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Court told how Nyaga boss withdrew millions

NAIROBI July 7- The Nairobi High Court was told Monday how a former Managing Director with the collapsed Nyaga Stock Brokers, Patrick Ndwiga Gakiavih, had withdrawn millions of shillings from the collapsed firm to his personal accounts.

Capital Markets Authority‘s (CMA) lawyer David Mwaura had told the court that a preliminary audit report compiled by PricewaterhouseCoopers (PWC) indicated that Gakiavih  withdrew money from the brokerage firm and deposited colossal sums in his personal account.

Mwaura told Lady Justice Joyce Khaminwa that deposit slips of close to Sh180 million obtained from the bank matched withdrawals from the broker’s bank accounts done between October 2007 and March 2008 by the accused.

He argued that a total of Sh523 million was withdrawn from the brokerage firm’s account and Sh73 million from the petty cash.

The lawyer claimed that of the Sh596 million liquid cash, only Sh234 million could be traced, according to the PWC preliminary audit report.

"Unless he (Gakiavih) can explain otherwise that he had another source, we have reason to believe that all the money on his account was drawn from the firm," Mwaura argued.

He claimed that during the probe (which he said were still underway), investigators were unable to access computer documents and a further insistence saw the systems go off in three instances.

"My Lord, the unfortunate circumstance of this case is that the suspect has an account with Barclays Bank; but the interim statement shows two different names: Patrick Ndwiga Gakiarih and Patrick Ndwiga Gakiavih," the lawyer claimed.

Gakiavih’s lawyer however dismissed the claims arguing that CMA had infact erred in appointing both Nairobi Stock Exchange (NSE) as a lead Statutory Manager and Wycliffe Shamia as the Statutory Manager.

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Mbaka said the appointed managers subsequently failed to run the firm, and instead closed it down on assumption of office.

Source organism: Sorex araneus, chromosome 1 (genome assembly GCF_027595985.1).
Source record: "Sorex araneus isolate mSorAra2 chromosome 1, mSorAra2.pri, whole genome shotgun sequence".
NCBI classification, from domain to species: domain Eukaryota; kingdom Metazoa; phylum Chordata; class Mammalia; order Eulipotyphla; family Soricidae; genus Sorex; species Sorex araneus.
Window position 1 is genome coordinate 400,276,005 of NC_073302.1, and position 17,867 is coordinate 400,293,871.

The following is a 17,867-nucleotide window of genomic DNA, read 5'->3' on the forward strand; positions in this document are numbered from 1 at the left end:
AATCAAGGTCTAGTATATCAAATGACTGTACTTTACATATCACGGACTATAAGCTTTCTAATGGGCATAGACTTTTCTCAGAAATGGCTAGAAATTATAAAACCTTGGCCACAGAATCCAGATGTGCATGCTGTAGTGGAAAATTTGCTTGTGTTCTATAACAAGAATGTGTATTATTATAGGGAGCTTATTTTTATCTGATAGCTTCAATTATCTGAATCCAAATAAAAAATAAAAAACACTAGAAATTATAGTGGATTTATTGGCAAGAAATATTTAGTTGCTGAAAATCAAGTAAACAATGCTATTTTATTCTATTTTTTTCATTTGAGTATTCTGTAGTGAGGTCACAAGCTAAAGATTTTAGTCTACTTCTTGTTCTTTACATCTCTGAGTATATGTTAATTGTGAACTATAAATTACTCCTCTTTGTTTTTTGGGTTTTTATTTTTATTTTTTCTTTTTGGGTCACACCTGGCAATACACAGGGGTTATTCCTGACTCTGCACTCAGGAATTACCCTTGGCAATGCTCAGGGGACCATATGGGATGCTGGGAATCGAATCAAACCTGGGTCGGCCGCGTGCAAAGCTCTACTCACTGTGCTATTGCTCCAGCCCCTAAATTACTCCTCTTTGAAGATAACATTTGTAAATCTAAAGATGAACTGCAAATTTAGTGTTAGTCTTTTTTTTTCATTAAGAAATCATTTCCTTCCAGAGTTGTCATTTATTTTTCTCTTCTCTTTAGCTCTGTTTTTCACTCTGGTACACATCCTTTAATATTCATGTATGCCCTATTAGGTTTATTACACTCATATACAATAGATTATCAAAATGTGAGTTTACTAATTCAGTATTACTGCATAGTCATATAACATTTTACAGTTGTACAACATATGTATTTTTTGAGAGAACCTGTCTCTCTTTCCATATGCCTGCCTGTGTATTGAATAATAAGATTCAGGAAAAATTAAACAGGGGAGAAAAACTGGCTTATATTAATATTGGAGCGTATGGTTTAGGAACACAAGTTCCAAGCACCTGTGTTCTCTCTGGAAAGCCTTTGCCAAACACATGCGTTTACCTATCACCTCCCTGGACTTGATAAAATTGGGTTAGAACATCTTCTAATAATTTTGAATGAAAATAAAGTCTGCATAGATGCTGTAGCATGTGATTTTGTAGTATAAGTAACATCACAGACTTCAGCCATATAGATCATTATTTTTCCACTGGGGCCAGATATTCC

"That is not management your Ladyship," he argued.

He insisted that CMA’s decision to put the brokerage firm under statutory management fell short of its purpose since the firm was consequently closed without having been allowed time to recover, after The Nairobi Stock Exchange injected Sh100 million to salvage it.

"Under the law (CMA Act) the Capital Markets’ Authority can only appoint one or two persons as statutory managers, but here it employed one of its employees (Wycliffe Shamia) who apparently had inspected the firm before," he said.

The lawyer further argued that claims of unauthorised withdrawals were unfounded allegations because most of the customers "worked through agents who are authorised to give instructions on their behalf" and were only injecting additional capital into the beleaguered brokerage firm.

"It is true that some customers complained and we have indicated how all the complaints were handled," Mbaka submitted.

But Gakiavih\’s lawyer Muciimi Mbaka protested the bank statements from Barclays Bank, arguing that the bank had neither his client’s nor the brokerage firm’s consent to produce the statements as evidence.

CMA wants to freeze Gakiavih’s accounts on claims that it is unclear what he (Gakiavih) has acquired using the customers’ money besides the alleged Sh523 million withdrawn from the broker’s accounts.

Nyaga Stock Brokers went under early this year, after plunging into a financial crisis amid allegations of irregularities levelled against Gakiavih who owned 99 percent of shares at the brokerage firm, the remainder of which was owned by his wife.

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The CMA has also accused Gakiavih of over-drafting his clients’ accounts and failing to remit fees to the regulator and the Investor Protection Fund between December last year and January this year.

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